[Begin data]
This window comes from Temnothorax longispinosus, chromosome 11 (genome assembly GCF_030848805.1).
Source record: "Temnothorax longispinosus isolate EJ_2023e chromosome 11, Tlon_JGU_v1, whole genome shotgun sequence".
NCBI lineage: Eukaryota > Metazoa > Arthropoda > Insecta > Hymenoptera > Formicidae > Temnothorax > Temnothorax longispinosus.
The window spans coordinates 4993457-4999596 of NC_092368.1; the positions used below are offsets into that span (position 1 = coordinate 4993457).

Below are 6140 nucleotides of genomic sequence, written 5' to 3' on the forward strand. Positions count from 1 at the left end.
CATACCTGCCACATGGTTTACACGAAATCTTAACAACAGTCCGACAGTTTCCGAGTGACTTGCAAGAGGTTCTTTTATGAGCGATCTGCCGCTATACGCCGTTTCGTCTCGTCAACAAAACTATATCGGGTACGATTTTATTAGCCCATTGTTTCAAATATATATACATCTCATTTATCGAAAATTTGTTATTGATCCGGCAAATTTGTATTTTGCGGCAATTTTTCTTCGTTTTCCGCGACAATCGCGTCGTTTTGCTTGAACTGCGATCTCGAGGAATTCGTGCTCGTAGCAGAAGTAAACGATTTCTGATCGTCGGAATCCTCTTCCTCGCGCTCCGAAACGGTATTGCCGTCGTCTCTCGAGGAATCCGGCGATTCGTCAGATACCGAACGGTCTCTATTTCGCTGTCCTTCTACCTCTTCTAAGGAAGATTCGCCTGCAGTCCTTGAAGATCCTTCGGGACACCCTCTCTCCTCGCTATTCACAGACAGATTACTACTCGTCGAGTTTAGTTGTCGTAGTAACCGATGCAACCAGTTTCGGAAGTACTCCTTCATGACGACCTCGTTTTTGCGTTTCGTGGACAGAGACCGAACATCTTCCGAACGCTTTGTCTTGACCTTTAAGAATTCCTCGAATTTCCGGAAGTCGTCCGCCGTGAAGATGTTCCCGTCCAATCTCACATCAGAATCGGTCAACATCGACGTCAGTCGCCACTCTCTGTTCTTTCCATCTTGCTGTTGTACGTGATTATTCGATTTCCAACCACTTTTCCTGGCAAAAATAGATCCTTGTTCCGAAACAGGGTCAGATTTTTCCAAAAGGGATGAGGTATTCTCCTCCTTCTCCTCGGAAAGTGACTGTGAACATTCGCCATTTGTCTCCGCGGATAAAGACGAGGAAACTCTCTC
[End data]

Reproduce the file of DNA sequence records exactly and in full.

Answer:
This window comes from Temnothorax longispinosus, chromosome 11 (genome assembly GCF_030848805.1).
Source record: "Temnothorax longispinosus isolate EJ_2023e chromosome 11, Tlon_JGU_v1, whole genome shotgun sequence".
NCBI lineage: Eukaryota > Metazoa > Arthropoda > Insecta > Hymenoptera > Formicidae > Temnothorax > Temnothorax longispinosus.
The window spans coordinates 4993457-4999596 of NC_092368.1; the positions used below are offsets into that span (position 1 = coordinate 4993457).

Below are 6140 nucleotides of genomic sequence, written 5' to 3' on the forward strand. Positions count from 1 at the left end.
CATACCTGCCACATGGTTTACACGAAATCTTAACAACAGTCCGACAGTTTCCGAGTGACTTGCAAGAGGTTCTTTTATGAGCGATCTGCCGCTATACGCCGTTTCGTCTCGTCAACAAAACTATATCGGGTACGATTTTATTAGCCCATTGTTTCAAATATATATACATCTCATTTATCGAAAATTTGTTATTGATCCGGCAAATTTGTATTTTGCGGCAATTTTTCTTCGTTTTCCGCGACAATCGCGTCGTTTTGCTTGAACTGCGATCTCGAGGAATTCGTGCTCGTAGCAGAAGTAAACGATTTCTGATCGTCGGAATCCTCTTCCTCGCGCTCCGAAACGGTATTGCCGTCGTCTCTCGAGGAATCCGGCGATTCGTCAGATACCGAACGGTCTCTATTTCGCTGTCCTTCTACCTCTTCTAAGGAAGATTCGCCTGCAGTCCTTGAAGATCCTTCGGGACACCCTCTCTCCTCGCTATTCACAGACAGATTACTACTCGTCGAGTTTAGTTGTCGTAGTAACCGATGCAACCAGTTTCGGAAGTACTCCTTCATGACGACCTCGTTTTTGCGTTTCGTGGACAGAGACCGAACATCTTCCGAACGCTTTGTCTTGACCTTTAAGAATTCCTCGAATTTCCGGAAGTCGTCCGCCGTGAAGATGTTCCCGTCCAATCTCACATCAGAATCGGTCAACATCGACGTCAGTCGCCACTCTCTGTTCTTTCCATCTTGCTGTTGTACGTGATTATTCGATTTCCAACCACTTTTCCTGGCAAAAATAGATCCTTGTTCCGAAACAGGGTCAGATTTTTCCAAAAGGGATGAGGTATTCTCCTCCTTCTCCTCGGAAAGTGACTGTGAACATTCGCCATTTGTCTCCGCGGATAAAGACGAGGAAACTCTCTC